And that this distinction of airborne versus droplet is an artificial distinction based on extremely ancient, antiquated research.

Another expert I called up had something similar to say. Dr. Donald Milton is an environmental health professor who studies airborne infections.

There’s no bright line is on this side, it’s large droplets and and on that, it’s respiratory droplets and this side. So one of the things I’ve been thinking about it, and I’ve seen people starting to use this term and I’m beginning to find it appealing called micro droplets.

The idea that okay, there’s large droplets and then there’s microdroplets and you know there’s a gradient. I think it helped me, help people understand that there’s a gradient. It’s not that there’s aerosols and droplets and they’re two different things. There’s droplets and then there’s smaller droplets.

I asked Dr. Milton how far apart we should actually be standing from each other. And he said there’s no magic number. Six feet is better than being up close, but the further the better.

Not that you’re perfectly safe at seven feet and totally at risk at five feet, but it gets better the farther away you are.

So now that I have a better idea of how this virus can spread, I want to know how much a cloth mask might actually help.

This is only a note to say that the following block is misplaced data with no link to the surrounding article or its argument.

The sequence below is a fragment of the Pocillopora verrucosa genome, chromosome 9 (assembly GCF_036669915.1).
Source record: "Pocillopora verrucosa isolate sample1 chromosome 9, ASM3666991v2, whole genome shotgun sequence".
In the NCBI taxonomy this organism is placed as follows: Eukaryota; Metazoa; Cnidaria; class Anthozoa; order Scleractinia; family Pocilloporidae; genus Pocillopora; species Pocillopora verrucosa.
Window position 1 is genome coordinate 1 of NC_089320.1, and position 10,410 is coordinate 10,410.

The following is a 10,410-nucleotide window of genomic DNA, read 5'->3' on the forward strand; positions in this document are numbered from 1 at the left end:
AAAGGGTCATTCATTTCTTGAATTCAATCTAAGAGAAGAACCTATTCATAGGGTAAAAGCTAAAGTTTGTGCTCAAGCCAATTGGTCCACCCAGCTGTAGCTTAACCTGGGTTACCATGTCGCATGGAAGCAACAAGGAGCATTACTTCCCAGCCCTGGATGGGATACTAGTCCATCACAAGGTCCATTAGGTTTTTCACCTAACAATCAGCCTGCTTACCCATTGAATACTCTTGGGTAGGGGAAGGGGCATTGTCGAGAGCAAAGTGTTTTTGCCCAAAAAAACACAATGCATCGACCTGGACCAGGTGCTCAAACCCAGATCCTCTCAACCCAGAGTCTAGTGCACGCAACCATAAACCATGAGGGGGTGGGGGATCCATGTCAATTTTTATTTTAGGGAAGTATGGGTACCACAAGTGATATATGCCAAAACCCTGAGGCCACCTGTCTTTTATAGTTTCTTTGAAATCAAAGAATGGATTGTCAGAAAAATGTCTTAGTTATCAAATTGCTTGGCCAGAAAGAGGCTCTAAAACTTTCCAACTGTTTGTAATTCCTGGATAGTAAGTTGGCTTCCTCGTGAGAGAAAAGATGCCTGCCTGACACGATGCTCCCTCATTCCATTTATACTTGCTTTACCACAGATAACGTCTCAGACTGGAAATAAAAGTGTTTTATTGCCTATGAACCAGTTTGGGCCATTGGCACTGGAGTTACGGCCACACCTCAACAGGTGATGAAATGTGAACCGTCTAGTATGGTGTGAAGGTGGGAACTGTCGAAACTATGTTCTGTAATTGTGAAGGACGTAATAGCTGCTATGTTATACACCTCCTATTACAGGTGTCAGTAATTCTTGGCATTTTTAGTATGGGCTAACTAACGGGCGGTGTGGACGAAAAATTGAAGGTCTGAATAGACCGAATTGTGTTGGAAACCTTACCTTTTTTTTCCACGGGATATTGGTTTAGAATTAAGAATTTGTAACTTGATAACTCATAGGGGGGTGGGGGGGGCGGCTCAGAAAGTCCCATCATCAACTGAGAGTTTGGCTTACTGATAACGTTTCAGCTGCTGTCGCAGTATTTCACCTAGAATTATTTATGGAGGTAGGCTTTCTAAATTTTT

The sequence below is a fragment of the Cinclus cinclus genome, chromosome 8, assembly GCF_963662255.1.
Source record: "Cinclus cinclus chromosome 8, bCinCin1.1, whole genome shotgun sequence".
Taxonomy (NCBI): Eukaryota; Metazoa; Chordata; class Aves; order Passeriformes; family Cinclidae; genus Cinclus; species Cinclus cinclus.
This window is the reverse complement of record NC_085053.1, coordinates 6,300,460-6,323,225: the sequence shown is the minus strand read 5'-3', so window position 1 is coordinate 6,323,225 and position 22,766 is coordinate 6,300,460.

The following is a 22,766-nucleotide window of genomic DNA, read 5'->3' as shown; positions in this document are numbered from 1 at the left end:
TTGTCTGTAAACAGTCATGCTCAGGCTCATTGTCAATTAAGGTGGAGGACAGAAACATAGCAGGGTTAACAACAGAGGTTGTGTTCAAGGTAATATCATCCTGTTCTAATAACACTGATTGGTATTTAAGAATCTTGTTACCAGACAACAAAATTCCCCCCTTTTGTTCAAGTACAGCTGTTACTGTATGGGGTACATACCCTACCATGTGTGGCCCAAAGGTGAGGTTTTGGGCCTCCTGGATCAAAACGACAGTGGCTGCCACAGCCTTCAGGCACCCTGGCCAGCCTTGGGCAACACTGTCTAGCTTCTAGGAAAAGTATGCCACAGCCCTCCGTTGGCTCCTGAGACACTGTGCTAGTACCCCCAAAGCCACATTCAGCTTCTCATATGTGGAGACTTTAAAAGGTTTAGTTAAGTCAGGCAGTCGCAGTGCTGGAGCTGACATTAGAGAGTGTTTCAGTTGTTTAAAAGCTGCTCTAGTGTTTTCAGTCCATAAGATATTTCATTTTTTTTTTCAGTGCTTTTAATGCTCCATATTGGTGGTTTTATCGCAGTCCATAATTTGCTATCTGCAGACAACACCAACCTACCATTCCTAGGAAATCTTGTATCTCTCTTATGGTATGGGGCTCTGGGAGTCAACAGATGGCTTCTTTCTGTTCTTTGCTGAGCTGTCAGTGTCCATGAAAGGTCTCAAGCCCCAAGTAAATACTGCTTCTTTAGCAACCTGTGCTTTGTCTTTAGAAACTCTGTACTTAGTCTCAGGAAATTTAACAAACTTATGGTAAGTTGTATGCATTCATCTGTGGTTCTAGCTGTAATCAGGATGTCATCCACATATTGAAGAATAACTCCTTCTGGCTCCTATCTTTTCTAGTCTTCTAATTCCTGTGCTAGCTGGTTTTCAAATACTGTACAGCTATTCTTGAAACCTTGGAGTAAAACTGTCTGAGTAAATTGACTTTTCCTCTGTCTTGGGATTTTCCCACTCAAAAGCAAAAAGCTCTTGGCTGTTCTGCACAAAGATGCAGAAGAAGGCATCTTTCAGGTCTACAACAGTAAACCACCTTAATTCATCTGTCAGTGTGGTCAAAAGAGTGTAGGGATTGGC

First, here’s how one works. Cloth masks are made of intertwined fibers. SARS-CoV-2 is really small, too small to be trapped by most fabrics that you’d find around your home. Fortunately, it often travels in droplets a lot bigger than that, and cloth masks could help with those.

While some small drops might still get through a cloth mask will help lock the larger ones from breaching our mouths and leaving our mouths.

At this point, there’s no really big controlled study that looks at cloth masks, but what smaller studies have shown for the most part is that cloth masks are better than wearing nothing, and what they’re really doing is stopping those larger droplets.

If you’re planning to buy or make a cloth mask, the CDC is recommending two layers of 100% cotton fabric that’s tightly woven. Think bed sheets with a really high thread count.

As I was doing research, there were a couple of studies in particular that stood out. In 2013, there was a study that tested a virus that was about the size of SARS-CoV-2 against a bunch of different materials.

They looked at things like a hundred percent cotton tee shirts, pillowcases, silk, even vacuum cleaner bags, all do better than if nothing were used.

Antimicrobial pillow cases actually blocked around 68% of the virus, but the vacuum cleaner bags did even better and blocked around 85% or more.